David Bowie

The classic David Bowie song he called “throwaway”

‘Changes’ by David Bowie is one of the late icon’s most enduring songs. Whether it be the legendary piano riff or the chorus, the 1972 track is one of the most instantly recognisable moments that Bowie ever produced. The ironic element about ‘Changes’ is that as a single, it flopped just like the album it was taken from, Hunky Dory. It only became a classic in the years after its release, when Bowie had hit the big time.

Art-pop to the core, ‘Changes’ was the final single Bowie released before embarking on his true path to stardom with the release of ‘Starman’ later that year. Lyrically, the material is about defying the critics and backing yourself. It was the first time that Bowie had really openly discussed the concept of artistic progression and reinvention, something that would become a hallmark of his as the ’70s wore on. This was inspired by a huge real-life change that Bowie was going through at the time.

His wife, Angie, was pregnant with their first child, Duncan, and Bowie was excited to be entering this new chapter in his life. Defying the stereotype of the age, Bowie got on well with his own father and was excited about the prospect of having the same relationship with Duncan, and this is what bled into the song, giving it its uplifting feel.

It turns out that the song started off as something of a joke. Bowie had just started experimenting with the keyboard as a means of writing songs, and this opened up a whole new world of compositional possibilities, one of which was the base idea for ‘Changes’. Bowie once revealed how the song actually started off as a parody of the sort of music you’d hear in nightclubs at the time, and initially, he saw it as “kind of a throwaway”.

However, it wasn’t to stay this way for long. The track quickly became a fan favourite, and people would constantly chant for it in request during Bowie’s shows. Given that it flopped upon first release, Bowie was surprised to see the song develop such a cult status. Many of the lyrics had a universal appeal, and Bowie was not aware of this at the time of writing. One, in particular, stood out to the younger members of the audience: “These children that you spit on as they try to change their worlds, are immune to your consultations, they’re quite aware of what they’re going through”.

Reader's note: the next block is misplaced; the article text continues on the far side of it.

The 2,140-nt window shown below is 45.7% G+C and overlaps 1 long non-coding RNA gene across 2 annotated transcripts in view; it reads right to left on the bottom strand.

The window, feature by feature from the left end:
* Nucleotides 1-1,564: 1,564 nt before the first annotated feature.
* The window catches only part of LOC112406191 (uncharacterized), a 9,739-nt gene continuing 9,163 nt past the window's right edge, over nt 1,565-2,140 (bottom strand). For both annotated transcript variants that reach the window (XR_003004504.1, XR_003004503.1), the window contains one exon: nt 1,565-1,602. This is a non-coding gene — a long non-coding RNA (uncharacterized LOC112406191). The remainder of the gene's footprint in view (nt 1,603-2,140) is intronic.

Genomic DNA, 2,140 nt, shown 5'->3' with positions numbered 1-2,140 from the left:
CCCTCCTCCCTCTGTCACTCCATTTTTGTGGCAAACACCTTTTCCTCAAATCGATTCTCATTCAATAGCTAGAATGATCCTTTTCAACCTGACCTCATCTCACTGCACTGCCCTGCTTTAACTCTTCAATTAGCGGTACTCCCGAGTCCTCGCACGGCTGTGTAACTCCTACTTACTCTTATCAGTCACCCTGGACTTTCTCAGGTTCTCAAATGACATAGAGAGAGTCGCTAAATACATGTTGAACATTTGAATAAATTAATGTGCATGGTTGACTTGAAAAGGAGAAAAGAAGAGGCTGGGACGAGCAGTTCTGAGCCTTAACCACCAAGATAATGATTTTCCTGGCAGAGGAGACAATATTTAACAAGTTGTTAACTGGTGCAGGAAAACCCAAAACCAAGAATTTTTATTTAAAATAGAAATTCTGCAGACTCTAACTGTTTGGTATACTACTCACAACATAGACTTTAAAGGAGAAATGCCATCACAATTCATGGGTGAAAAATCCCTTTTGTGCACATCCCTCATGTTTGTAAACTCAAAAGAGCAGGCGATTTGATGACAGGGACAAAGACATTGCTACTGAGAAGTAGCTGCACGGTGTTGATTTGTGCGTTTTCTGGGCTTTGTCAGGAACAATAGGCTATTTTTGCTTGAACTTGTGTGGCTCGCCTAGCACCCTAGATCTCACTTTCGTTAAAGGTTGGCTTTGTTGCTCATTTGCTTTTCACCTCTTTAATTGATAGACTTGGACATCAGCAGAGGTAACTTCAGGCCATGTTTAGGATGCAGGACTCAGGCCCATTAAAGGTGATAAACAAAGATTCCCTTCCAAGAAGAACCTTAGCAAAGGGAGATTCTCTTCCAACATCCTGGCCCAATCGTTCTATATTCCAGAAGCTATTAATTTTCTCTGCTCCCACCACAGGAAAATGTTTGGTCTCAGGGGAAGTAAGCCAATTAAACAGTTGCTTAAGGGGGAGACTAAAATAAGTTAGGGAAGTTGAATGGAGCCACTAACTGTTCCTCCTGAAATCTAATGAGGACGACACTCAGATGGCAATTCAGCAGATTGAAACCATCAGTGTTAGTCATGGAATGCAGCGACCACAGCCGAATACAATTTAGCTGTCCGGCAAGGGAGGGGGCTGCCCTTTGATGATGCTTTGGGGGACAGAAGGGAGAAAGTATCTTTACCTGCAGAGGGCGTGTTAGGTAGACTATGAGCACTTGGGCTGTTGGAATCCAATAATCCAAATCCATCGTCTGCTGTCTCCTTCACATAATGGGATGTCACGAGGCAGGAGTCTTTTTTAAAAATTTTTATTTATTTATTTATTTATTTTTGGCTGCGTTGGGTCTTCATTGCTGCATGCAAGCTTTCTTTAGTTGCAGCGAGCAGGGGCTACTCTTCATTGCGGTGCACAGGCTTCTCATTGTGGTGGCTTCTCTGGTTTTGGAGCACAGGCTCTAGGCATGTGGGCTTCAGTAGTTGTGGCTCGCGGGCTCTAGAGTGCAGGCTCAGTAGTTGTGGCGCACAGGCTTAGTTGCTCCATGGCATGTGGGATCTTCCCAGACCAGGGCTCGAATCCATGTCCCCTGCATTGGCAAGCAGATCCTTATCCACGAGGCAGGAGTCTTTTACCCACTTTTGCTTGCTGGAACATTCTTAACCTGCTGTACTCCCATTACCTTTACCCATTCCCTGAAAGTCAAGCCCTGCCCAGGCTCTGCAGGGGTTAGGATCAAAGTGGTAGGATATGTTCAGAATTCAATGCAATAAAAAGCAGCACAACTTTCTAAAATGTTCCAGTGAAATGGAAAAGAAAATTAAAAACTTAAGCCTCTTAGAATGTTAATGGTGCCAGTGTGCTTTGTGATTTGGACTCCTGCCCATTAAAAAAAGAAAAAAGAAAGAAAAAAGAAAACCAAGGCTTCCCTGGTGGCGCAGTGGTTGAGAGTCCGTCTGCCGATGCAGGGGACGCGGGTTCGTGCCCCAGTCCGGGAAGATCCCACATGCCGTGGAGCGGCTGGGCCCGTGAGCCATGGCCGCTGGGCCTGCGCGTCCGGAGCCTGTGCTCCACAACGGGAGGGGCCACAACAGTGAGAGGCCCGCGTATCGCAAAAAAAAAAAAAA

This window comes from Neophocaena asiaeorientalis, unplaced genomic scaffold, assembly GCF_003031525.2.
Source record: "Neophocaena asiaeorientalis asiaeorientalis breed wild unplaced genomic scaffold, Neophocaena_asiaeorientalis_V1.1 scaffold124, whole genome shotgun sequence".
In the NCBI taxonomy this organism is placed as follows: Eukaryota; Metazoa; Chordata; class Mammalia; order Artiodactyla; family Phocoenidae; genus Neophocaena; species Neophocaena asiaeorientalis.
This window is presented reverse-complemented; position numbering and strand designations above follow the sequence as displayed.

Famously, Bowie played the triumphant sounding saxophone of the track, whilst partner in crime, Mick Ronson, handled the string arrangement. It also featured future Yes keyboardist Rick Wakeman, whose dextrous style was perfect for the plinky melody. The story goes that Wakeman was given free rein with the keyboard part, and his sole instruction was to play it like a piano piece, and boy did he.

Creating that iconic sound was the world-famous, 100-year-old C Bechstein grand piano housed at London’s Trident Studios. Interestingly, this same piano had been used by other greats such as Elton John, The Beatles and Genesis.

A classic Bowie track, with retrospect ‘Changes’, became known as an embodiment of Bowie’s creative phoenix-like ethos, giving it a life far detached from what was at first simply a “throwaway”.

Listen to ‘Changes’ below.

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